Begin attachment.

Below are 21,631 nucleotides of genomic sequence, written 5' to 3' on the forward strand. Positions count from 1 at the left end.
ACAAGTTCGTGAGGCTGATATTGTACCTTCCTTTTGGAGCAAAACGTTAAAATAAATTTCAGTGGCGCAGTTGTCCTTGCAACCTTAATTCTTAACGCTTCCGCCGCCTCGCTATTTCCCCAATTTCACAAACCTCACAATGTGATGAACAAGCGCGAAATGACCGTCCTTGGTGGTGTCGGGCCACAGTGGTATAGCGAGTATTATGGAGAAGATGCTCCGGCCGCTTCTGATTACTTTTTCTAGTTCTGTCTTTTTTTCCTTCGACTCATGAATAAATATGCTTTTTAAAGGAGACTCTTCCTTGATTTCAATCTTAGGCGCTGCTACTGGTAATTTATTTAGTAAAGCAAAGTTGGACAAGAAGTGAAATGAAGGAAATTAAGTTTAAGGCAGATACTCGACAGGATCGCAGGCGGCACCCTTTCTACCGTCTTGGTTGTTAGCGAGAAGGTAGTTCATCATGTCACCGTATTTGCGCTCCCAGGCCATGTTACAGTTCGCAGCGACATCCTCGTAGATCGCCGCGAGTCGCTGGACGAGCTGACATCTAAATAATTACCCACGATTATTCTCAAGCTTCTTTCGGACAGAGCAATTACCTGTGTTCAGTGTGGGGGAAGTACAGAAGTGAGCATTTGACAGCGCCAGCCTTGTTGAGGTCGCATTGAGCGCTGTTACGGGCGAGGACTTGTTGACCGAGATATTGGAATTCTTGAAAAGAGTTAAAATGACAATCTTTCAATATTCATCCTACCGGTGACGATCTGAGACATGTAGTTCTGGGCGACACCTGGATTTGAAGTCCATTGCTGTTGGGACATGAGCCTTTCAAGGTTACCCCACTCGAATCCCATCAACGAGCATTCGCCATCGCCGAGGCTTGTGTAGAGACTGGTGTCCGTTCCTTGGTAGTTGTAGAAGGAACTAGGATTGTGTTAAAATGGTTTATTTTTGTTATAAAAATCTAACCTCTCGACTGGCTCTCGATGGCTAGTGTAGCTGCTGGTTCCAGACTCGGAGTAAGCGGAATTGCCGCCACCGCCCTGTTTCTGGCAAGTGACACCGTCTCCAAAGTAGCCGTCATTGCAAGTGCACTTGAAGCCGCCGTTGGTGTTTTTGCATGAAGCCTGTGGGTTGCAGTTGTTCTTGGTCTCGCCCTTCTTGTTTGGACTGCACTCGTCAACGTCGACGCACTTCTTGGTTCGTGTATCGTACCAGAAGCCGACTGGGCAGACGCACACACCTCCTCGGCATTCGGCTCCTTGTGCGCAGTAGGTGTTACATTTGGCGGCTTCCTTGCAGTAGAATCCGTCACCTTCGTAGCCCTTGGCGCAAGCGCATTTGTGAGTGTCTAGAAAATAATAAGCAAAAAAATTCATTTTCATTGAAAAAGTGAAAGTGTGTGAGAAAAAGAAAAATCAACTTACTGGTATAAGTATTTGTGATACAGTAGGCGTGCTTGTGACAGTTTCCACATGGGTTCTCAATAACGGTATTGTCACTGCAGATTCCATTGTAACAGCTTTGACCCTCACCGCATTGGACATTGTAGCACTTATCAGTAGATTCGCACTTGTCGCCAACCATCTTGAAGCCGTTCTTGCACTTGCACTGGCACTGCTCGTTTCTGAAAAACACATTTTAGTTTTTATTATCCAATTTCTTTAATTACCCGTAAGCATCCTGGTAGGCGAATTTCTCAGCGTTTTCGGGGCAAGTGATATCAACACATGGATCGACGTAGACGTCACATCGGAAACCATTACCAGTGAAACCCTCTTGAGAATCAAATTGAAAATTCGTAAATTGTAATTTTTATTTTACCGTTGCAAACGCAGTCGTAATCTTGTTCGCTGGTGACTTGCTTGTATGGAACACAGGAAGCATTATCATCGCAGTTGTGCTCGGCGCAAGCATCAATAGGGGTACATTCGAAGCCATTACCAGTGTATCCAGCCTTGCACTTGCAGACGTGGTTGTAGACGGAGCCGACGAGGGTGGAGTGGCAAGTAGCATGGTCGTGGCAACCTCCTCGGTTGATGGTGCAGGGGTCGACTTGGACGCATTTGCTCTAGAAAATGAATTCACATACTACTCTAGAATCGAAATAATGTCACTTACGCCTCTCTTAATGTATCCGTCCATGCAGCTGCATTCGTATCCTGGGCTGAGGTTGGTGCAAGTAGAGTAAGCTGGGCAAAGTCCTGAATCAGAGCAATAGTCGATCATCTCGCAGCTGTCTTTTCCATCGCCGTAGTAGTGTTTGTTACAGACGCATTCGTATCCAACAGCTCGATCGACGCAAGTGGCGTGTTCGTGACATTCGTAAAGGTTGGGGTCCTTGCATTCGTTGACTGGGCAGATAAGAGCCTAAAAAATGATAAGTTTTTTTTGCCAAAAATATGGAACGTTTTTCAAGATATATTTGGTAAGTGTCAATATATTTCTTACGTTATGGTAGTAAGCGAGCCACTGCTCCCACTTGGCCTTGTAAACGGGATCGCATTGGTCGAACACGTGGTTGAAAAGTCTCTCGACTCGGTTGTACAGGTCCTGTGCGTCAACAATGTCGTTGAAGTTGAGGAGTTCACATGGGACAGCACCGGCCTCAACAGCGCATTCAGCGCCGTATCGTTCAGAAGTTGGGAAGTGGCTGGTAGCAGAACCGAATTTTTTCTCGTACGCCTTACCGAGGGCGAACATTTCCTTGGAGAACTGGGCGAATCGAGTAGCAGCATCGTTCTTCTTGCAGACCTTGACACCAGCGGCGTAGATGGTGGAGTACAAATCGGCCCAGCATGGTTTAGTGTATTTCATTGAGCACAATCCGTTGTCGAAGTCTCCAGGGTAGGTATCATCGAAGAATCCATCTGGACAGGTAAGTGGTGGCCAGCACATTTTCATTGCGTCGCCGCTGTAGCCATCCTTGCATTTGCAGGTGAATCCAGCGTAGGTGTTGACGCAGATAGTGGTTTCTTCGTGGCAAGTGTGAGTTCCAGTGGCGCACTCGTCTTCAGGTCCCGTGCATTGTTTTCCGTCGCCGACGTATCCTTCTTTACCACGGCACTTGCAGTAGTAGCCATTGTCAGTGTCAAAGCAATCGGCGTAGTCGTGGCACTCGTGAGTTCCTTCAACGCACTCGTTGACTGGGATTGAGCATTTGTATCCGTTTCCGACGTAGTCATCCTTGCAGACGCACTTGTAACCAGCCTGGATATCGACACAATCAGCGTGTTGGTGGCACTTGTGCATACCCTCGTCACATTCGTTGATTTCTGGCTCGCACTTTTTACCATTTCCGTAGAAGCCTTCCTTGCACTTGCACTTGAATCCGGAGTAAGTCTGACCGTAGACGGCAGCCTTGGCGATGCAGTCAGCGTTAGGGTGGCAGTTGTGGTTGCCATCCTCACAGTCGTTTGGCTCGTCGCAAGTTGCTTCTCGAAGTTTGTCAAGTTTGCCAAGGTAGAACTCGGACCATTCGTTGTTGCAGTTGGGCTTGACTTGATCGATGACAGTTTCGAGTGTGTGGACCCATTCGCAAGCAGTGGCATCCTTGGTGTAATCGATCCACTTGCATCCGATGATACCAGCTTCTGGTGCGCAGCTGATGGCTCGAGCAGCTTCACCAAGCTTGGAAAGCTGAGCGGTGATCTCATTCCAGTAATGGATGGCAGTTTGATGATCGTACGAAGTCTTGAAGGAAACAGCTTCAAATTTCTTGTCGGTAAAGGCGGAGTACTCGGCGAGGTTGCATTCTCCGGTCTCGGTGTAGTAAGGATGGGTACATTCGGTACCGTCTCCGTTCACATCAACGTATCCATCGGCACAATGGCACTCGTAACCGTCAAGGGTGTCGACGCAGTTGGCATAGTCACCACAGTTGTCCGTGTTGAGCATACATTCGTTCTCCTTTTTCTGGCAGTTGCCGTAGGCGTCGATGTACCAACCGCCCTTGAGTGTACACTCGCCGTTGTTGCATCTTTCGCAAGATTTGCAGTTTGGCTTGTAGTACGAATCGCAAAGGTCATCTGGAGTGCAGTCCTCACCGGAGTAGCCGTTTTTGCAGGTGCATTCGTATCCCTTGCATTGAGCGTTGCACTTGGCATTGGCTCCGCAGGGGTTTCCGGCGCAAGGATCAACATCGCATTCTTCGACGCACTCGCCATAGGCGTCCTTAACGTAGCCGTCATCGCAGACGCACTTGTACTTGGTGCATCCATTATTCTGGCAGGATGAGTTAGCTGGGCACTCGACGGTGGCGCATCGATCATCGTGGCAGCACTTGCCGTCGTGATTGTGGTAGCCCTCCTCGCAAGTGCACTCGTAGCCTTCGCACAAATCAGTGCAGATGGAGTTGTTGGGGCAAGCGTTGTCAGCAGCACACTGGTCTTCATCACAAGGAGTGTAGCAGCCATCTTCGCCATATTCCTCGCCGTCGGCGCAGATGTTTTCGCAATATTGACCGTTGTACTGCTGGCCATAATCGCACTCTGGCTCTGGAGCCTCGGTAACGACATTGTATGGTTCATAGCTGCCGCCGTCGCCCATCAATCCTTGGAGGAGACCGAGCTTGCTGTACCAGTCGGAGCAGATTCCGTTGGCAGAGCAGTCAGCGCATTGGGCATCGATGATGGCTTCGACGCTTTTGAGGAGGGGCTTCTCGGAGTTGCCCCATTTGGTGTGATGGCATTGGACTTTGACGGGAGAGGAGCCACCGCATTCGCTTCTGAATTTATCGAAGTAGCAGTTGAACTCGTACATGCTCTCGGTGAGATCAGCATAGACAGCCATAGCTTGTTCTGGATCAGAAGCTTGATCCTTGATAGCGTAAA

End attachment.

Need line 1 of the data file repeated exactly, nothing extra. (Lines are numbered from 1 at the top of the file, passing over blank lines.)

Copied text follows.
Below are 21,631 nucleotides of genomic sequence, written 5' to 3' on the forward strand. Positions count from 1 at the left end.